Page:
What is burnout?
Burnout is when we are emotionally and mentally exhausted due to prolonged stress. It can lead us to feeling a loss of motivation and interest and reduces our productivity. This can affect our mood, leaving us feeling anxious and low. Burnout can affect many areas of our life, such as at work, home or in our social life.
At this time of year, we can be particularly burnt out. It’s been a long year, and Covid hasn’t helped. Read on to see how to recognise and manage the symptoms of burnout.
Do you recognise any of the symptoms of burnout below?
- Feeling like a failure
- Doubting yourself
- Feeling helpless
- Feeling lonely
- Lack of motivation
- Withdrawing from others
- Procrastinating or avoiding tasks
- Using food or alcohol to cope
- Being snappy with others.
- Feeling tired
- Muscle pain
- Change in sleep
- Change in appetite
- More frequent illness
Causes of burnout
Do you recognise any of the below causes, as a reason why you may be feeling burnt out?
- Non-stimulating or overly demanding work
- High pressure work environment
- Working beyond your hours or capability
- Not getting enough sleep
- Not enough time spent with friends and family as you’d like
- Too many responsibilities to juggle
- Wanting to make things perfect but failing to achieve this.
- Needing control over situations, which is unattainable.
If you are experiencing burnout, what can you do about it?
Firstly, you need to recognise that you are burning out. Notice the signs and causes of burnout and commit to making some changes.
Secondly, we need to find some ways to manage the stress in a practical way. Can you problem solve the situation? You can follow the steps in the worksheet by GetSelfHelp below. Here is access to the sheet for you to download.
Using the sheet, you can work out possible solutions to problems, weigh up the pros and cons of different solutions and choose the best one to implement. You may need to reach out to others for help in solving problems too. Within this step, you may also need to take some time off or take a short break from things.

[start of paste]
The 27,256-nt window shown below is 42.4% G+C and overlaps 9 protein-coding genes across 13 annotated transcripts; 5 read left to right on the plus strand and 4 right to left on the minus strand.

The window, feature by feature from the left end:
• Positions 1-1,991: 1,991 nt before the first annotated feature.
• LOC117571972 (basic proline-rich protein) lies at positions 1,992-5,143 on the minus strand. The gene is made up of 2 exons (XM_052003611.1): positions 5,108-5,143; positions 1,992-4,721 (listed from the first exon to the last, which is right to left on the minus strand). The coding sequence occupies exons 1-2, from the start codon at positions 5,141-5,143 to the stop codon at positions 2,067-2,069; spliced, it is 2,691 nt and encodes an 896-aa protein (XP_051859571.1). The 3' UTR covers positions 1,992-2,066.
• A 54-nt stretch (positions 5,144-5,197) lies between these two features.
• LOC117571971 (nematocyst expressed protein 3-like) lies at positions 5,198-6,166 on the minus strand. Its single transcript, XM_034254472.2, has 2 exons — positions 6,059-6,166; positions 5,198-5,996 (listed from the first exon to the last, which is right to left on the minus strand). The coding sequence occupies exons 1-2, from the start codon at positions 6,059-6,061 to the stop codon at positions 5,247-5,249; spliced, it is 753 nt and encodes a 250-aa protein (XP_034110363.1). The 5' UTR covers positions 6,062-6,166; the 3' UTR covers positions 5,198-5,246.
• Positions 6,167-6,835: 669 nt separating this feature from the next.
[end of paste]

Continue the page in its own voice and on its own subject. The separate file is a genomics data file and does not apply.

Thirdly, you want to try and keep your stress levels low going forward. You could do this by:
- Spending quality time with friends and family
- Find balance in your schedule – ensure you have time for activities that give you a sense of achievement, closeness to others and enjoyment. You want to make sure you fill your time with activities you value. You can read more about this concept here.
- Reducing procrastination – there are some great tips here on the CCI website
- Set boundaries, e.g. with your time. Often our stress can come when our boundaries are pushed.
- Practice relaxation or mindfulness
- Set aside time to sleep – you might find it useful to follow some sleep hygiene tips from the CCI website, which you can find here.
- Exercise regularly – it has benefits for your mind and body.
- Watch your diet – e.g. reducing alcohol or nicotine can help to alleviate feelings of depression or anxiety. Watch out for high carb or sugary foods which we tend to read for when stressed, but can lead to a crash in our mood later.
I have tried all these things and it’s not working?
If you have given these ideas a go, it may be time to seek some support from a therapist. You can read about our therapy process here. If you’re interested in further support, you can use the contact form below to enquire about therapy sessions.